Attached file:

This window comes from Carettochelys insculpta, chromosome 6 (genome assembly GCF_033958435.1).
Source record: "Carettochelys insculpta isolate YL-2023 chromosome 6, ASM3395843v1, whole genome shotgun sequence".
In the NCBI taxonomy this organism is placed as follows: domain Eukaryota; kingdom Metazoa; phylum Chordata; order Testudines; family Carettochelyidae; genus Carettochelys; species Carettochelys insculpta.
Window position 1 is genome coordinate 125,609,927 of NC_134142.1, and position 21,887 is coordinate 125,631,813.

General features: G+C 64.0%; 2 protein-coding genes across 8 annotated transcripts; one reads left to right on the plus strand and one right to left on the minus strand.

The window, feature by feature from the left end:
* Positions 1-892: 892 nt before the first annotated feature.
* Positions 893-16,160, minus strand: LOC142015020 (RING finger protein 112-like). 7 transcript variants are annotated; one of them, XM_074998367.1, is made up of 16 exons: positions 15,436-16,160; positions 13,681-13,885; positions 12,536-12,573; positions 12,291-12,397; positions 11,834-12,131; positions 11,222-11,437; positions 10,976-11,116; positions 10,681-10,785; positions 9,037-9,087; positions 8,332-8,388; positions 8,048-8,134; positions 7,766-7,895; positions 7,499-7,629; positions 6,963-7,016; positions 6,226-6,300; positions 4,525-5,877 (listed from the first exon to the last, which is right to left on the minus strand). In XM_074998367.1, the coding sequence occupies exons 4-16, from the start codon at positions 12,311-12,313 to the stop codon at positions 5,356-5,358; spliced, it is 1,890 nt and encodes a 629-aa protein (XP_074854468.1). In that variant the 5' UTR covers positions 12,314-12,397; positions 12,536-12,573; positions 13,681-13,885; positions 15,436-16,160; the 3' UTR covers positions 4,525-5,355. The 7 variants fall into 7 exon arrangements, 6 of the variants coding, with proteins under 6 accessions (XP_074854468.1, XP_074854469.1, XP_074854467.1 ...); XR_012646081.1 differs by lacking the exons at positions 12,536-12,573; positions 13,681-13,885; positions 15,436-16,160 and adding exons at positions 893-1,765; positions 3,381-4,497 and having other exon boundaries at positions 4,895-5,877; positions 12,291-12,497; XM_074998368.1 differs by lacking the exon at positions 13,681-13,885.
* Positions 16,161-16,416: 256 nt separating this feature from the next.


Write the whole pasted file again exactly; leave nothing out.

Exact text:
This window comes from Carettochelys insculpta, chromosome 6 (genome assembly GCF_033958435.1).
Source record: "Carettochelys insculpta isolate YL-2023 chromosome 6, ASM3395843v1, whole genome shotgun sequence".
In the NCBI taxonomy this organism is placed as follows: domain Eukaryota; kingdom Metazoa; phylum Chordata; order Testudines; family Carettochelyidae; genus Carettochelys; species Carettochelys insculpta.
Window position 1 is genome coordinate 125,609,927 of NC_134142.1, and position 21,887 is coordinate 125,631,813.

General features: G+C 64.0%; 2 protein-coding genes across 8 annotated transcripts; one reads left to right on the plus strand and one right to left on the minus strand.

The window, feature by feature from the left end:
* Positions 1-892: 892 nt before the first annotated feature.
* Positions 893-16,160, minus strand: LOC142015020 (RING finger protein 112-like). 7 transcript variants are annotated; one of them, XM_074998367.1, is made up of 16 exons: positions 15,436-16,160; positions 13,681-13,885; positions 12,536-12,573; positions 12,291-12,397; positions 11,834-12,131; positions 11,222-11,437; positions 10,976-11,116; positions 10,681-10,785; positions 9,037-9,087; positions 8,332-8,388; positions 8,048-8,134; positions 7,766-7,895; positions 7,499-7,629; positions 6,963-7,016; positions 6,226-6,300; positions 4,525-5,877 (listed from the first exon to the last, which is right to left on the minus strand). In XM_074998367.1, the coding sequence occupies exons 4-16, from the start codon at positions 12,311-12,313 to the stop codon at positions 5,356-5,358; spliced, it is 1,890 nt and encodes a 629-aa protein (XP_074854468.1). In that variant the 5' UTR covers positions 12,314-12,397; positions 12,536-12,573; positions 13,681-13,885; positions 15,436-16,160; the 3' UTR covers positions 4,525-5,355. The 7 variants fall into 7 exon arrangements, 6 of the variants coding, with proteins under 6 accessions (XP_074854468.1, XP_074854469.1, XP_074854467.1 ...); XR_012646081.1 differs by lacking the exons at positions 12,536-12,573; positions 13,681-13,885; positions 15,436-16,160 and adding exons at positions 893-1,765; positions 3,381-4,497 and having other exon boundaries at positions 4,895-5,877; positions 12,291-12,497; XM_074998368.1 differs by lacking the exon at positions 13,681-13,885.
* Positions 16,161-16,416: 256 nt separating this feature from the next.